head(ys, n=12)
##  [1]  0.0136300 -0.0185600  0.0263600 -0.0029770 -0.0007505 -0.0066320
##  [7] -0.0282100  0.0113100 -0.0335200 -0.0200000 -0.0143100 -0.0166100

With this dummy dataset, let’s feed the model with some ‘vague’ priors and execute it again

modelString = "
model {
### Likelihood
for (i in 1:n) {
y[i] ~ dt(mu,r,d)
}
### Priors
mu ~ dnorm(gamma, precision)
r  ~ dgamma(alpha, beta)
d  ~ dcat(p[])
p[1] <- 0
for (i in 2:30) {p[i] <- 1/29}
### Values for 'vague' priors
alpha <- 0.001
beta  <- 0.001
gamma <- 0
precision <- 0.0001
}
"

data.list = list(
n=100, y=ys
)

# sometimes it is necessary to tell BUGS where to start, especially in cases
# of distributions with large variances, where BUGS might create inappropriate
# starting values or simply it's unable to produce a starting value.
# JAGS chooses a 'central' value which avoids this problem.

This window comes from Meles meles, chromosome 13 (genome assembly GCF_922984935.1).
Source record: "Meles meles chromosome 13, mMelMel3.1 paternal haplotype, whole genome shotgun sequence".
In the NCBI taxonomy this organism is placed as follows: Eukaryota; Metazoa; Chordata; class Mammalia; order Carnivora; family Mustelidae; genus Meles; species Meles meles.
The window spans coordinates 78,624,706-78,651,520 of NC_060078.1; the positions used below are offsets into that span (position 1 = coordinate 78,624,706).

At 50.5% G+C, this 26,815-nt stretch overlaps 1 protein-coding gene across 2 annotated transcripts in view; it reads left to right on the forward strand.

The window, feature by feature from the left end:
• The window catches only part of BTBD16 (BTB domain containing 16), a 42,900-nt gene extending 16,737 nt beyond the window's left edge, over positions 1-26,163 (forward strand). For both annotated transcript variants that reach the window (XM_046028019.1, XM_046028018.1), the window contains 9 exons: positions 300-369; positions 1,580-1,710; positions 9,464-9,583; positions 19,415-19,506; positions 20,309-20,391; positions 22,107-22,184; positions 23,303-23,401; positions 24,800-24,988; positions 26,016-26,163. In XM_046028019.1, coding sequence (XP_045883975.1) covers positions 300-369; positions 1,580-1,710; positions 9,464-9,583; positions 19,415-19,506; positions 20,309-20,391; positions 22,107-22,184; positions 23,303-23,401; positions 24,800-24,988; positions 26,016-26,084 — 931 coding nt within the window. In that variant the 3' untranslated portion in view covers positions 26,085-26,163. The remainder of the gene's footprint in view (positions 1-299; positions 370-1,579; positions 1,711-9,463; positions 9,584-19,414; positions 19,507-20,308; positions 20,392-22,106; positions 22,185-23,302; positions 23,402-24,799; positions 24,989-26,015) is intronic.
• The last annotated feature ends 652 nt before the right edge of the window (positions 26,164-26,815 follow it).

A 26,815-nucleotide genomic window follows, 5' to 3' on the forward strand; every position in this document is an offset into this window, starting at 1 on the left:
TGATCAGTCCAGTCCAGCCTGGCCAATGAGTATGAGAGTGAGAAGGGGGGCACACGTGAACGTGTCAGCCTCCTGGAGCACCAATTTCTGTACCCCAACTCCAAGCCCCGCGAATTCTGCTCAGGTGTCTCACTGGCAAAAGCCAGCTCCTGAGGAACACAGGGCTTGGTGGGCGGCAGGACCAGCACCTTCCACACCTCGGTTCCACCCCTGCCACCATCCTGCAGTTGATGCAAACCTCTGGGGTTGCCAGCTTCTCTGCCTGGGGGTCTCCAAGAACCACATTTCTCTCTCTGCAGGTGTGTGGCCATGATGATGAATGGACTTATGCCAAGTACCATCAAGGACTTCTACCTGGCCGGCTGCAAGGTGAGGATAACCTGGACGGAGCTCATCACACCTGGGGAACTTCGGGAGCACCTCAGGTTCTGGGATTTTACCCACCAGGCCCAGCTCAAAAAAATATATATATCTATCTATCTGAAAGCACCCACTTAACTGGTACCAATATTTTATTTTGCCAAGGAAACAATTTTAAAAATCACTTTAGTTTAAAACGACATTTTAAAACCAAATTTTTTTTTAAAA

n.chains <- 3
mus <- c(0,1,2)  # more chains => these vectors should have more values
rs  <- c(1,1.2,2)
ds  <- c(10,15,20)

# Herein, it's used a closure with a local var 'i' that determines which chain
# is being initialized

genInitFactory <- function()  {
i <- 0
function() {
i <<- i + 1
list(
mu = mus[i],
r  = rs[i],
d  = ds[i]
)
}
}

run.model(modelString, samples=c("d"), data=data.list, chainLength=25000, init.func=genInitFactory(), n.chains=n.chains)
## model is syntactically correct
## data loaded
## model compiled
## Initializing chain 1:
## initial values loaded and chain initialized but another chain contain uninitialized variables
## Initializing chain 2:
## initial values loaded and chain initialized but another chain contain uninitialized variables
## Initializing chain 3:
## model is initialized
## 2500 updates took 1 s
## monitor set for variable 'd'
## 25000 updates took 10 s
samplesStats("d")
##    mean    sd MC_error val2.5pc median val97.5pc start sample
## d 19.49 6.858   0.1139        7     20        30  2501  75000
samplesDensity("d", mfrow = c(1, 1))

This eg was adapted from Probabilistic Programming and Bayesian Methods for Hackers which is an introduction of MCMC for Python using the library PyMC.